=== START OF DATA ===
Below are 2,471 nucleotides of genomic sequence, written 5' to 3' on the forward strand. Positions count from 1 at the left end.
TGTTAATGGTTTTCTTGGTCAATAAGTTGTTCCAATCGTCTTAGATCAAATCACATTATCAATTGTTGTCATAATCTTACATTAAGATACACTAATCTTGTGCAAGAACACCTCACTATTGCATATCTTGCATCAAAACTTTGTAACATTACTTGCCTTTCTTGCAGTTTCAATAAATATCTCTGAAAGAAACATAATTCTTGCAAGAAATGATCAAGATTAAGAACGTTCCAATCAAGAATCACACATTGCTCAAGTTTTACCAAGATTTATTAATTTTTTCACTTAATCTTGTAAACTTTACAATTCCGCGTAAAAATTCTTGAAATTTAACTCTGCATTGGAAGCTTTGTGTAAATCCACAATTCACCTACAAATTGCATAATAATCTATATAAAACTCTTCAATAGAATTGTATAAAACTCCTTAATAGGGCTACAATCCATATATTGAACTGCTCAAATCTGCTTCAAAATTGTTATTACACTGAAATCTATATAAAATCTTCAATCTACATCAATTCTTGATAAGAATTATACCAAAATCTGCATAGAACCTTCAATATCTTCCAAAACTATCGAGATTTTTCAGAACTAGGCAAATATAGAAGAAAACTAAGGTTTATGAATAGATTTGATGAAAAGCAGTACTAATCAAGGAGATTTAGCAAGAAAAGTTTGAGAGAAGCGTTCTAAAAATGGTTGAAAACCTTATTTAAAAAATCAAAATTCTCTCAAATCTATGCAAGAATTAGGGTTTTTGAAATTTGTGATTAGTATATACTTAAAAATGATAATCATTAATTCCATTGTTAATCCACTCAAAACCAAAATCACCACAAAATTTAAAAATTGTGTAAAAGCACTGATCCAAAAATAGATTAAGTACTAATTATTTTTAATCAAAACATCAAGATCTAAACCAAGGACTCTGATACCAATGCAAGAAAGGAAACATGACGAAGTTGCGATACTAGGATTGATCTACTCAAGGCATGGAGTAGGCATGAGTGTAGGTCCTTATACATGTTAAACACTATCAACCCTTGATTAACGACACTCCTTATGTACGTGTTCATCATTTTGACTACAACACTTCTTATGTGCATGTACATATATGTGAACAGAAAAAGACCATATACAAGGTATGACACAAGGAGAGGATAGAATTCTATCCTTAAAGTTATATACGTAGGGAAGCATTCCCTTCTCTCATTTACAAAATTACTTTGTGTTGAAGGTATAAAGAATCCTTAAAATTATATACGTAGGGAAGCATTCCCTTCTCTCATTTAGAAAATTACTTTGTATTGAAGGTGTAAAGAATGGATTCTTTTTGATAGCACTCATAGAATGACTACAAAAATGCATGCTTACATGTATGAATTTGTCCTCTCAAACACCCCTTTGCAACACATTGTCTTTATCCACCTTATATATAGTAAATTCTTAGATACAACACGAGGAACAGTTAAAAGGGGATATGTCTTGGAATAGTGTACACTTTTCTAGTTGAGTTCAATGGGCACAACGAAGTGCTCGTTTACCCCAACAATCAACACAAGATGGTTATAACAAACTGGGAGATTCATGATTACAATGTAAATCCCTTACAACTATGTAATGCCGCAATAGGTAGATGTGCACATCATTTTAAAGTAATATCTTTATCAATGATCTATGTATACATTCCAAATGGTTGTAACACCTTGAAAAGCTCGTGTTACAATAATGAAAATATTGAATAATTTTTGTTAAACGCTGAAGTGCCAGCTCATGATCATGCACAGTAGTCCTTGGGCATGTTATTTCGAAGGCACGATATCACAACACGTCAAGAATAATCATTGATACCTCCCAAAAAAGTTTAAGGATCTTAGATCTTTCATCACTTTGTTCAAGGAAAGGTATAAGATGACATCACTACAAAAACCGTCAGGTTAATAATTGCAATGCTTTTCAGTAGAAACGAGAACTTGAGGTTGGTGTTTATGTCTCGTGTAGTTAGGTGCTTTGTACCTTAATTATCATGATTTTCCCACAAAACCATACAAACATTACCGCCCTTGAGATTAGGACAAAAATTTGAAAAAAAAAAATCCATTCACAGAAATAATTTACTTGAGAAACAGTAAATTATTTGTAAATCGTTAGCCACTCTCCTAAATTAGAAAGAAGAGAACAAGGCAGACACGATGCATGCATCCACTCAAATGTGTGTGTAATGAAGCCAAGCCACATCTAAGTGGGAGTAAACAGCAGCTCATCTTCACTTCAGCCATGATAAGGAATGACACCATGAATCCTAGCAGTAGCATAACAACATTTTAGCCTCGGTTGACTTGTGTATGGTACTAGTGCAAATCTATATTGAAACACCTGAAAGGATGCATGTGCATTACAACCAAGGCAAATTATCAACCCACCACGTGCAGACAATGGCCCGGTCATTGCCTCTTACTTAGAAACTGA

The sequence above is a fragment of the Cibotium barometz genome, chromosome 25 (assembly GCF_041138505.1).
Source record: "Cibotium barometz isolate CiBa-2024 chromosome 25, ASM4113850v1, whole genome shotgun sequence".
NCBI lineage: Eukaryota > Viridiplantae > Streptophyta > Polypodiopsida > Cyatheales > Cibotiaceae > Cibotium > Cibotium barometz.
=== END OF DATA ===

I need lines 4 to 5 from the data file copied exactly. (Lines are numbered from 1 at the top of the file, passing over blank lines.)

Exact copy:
Source record: "Cibotium barometz isolate CiBa-2024 chromosome 25, ASM4113850v1, whole genome shotgun sequence".
NCBI lineage: Eukaryota > Viridiplantae > Streptophyta > Polypodiopsida > Cyatheales > Cibotiaceae > Cibotium > Cibotium barometz.